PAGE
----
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Hamas has released an artfully produced and brutally callous cartoon video depicting the death of captured Israeli soldier Gilad Shalit, which it says will surely happen if Israel does not meet unstated demands that would secure his release. The fact that those demands are unstated in this video, and always changing when they are actually articulated, is part of the cruelty of Hamas.
Whatever one thinks of the conflict between Israel and the Palestinians, can anyone defend such behavior? After all, a constantly moving goalpost is a surefire way to assure that no points are ever scored and no progress is ever made toward any kind of resolution.
The cartoon portrays Gilad’s father, Noam Shalit, wandering the streets of Israel waiting for his son to come home. Ultimately, he finds himself at the Erez crossing point between Israel and Gaza only to have a coffin dropped at his feet. The cruelty of this threat is only outdone by the irony.
Israel so values its soldiers and so wants to bring comfort to their families that it has traded hundreds of Palestinian prisoners for coffins before. In July 2008, almost two years after their capture and subsequent deaths on the Lebanese border, Israel traded five live prisoners and 200 dead for the coffins of Eldad Regev and Ehud Goldwasser. And now, almost two years after that, Hamas threatens to demand the same bargain. Could they demonstrate a greater contempt for human life?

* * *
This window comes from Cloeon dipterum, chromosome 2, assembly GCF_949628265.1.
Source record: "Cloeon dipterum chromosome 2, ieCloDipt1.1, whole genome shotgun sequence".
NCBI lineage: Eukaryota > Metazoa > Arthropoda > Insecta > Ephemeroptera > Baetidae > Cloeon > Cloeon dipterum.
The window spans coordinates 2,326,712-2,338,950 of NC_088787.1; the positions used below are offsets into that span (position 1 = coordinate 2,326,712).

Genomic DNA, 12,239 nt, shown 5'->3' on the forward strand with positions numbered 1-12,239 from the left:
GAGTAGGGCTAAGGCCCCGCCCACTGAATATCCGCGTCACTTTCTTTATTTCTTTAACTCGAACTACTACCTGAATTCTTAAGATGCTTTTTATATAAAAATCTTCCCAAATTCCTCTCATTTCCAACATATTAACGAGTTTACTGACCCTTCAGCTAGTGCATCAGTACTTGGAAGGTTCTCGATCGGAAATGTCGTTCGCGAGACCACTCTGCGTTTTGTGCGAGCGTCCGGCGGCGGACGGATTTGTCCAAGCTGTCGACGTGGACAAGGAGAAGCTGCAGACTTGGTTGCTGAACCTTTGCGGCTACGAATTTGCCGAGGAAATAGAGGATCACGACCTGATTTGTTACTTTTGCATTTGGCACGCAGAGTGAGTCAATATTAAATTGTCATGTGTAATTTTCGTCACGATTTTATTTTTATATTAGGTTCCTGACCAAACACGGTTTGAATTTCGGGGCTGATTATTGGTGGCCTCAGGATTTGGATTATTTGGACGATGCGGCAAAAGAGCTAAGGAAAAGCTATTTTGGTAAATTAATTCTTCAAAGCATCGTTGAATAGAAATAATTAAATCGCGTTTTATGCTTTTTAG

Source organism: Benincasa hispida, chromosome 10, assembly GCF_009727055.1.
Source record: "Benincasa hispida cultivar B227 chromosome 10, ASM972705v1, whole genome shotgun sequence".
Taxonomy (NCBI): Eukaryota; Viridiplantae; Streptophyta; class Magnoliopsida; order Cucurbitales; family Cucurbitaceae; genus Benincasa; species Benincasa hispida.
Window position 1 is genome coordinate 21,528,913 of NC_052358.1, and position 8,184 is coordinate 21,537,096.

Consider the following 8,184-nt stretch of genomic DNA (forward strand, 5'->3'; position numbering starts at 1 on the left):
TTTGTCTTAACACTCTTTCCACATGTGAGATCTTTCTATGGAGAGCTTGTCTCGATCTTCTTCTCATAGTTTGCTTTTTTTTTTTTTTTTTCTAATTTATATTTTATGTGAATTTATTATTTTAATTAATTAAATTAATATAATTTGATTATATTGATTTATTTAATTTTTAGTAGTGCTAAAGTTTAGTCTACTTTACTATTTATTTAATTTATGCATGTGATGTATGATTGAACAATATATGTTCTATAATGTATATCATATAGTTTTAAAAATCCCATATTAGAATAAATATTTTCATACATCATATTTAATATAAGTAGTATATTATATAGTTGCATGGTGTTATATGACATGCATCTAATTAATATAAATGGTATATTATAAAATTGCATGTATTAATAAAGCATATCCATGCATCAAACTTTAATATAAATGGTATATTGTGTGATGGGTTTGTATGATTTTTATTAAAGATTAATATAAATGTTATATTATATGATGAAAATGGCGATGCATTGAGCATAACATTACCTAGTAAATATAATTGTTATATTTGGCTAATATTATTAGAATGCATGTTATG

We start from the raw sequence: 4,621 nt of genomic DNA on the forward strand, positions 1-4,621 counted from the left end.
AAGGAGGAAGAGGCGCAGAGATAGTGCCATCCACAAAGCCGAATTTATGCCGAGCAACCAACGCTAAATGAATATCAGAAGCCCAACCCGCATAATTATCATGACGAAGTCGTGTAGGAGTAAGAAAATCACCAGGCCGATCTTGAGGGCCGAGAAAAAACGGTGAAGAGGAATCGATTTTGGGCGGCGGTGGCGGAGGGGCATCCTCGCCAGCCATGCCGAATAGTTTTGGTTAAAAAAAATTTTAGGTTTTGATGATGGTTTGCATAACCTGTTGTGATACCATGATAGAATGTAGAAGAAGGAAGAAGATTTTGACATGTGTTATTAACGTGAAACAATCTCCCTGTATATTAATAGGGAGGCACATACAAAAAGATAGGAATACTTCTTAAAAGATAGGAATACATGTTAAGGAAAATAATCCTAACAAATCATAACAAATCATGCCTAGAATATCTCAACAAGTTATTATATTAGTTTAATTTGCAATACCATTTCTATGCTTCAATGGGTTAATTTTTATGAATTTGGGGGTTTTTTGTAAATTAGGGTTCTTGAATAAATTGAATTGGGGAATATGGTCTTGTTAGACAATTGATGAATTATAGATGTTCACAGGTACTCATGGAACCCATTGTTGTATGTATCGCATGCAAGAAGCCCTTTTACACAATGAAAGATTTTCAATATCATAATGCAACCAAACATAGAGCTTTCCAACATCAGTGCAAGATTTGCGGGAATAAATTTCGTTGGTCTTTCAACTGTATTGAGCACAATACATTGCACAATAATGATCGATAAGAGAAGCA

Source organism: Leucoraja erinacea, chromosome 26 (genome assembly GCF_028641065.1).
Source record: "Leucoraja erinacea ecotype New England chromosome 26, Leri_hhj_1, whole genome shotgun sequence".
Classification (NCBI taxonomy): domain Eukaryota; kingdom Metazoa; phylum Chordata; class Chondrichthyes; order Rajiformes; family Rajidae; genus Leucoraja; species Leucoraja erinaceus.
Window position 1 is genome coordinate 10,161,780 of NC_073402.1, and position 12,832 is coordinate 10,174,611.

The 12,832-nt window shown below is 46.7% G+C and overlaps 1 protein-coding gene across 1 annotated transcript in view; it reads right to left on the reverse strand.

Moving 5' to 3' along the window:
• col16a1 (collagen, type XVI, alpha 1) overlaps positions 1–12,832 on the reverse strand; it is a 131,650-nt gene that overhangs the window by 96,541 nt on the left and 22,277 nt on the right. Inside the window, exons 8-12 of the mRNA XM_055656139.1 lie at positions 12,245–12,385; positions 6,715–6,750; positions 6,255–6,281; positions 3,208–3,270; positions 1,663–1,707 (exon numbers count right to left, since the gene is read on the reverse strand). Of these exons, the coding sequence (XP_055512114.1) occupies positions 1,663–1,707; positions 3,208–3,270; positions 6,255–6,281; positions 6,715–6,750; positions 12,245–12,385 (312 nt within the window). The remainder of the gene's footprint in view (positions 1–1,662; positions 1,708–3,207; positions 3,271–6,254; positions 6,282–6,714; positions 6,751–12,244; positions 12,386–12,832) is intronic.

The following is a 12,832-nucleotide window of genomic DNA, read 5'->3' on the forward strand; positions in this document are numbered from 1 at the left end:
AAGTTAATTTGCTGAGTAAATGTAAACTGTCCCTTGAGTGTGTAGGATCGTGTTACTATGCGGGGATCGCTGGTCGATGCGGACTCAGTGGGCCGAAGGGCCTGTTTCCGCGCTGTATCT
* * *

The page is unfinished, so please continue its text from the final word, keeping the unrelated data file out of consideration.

And the irony extends beyond the content of the video and history of past negotiations. It extends to the timing of the video’s release also. Just two days ago, Elham Fathi Hamad, daughter of Hamas Interior Minister Fathi Hamad, was transferred from Gaza to an Israeli hospital before being airlifted to Jordan for further treatment.
I wonder if Israelis had responded to King Abdullah of Jordan’s request that they facilitate the woman’s care, by asking what Hamas was willing to trade for such assistance. If they had done so, the transfer would never have happened, so the answer is clear.
Peace can be made even with those one may consider terrorists. In fact, that is how most peace treaties are actually made. But peace is almost impossible to make with those who cultivate cruelty as a defining feature of their fight.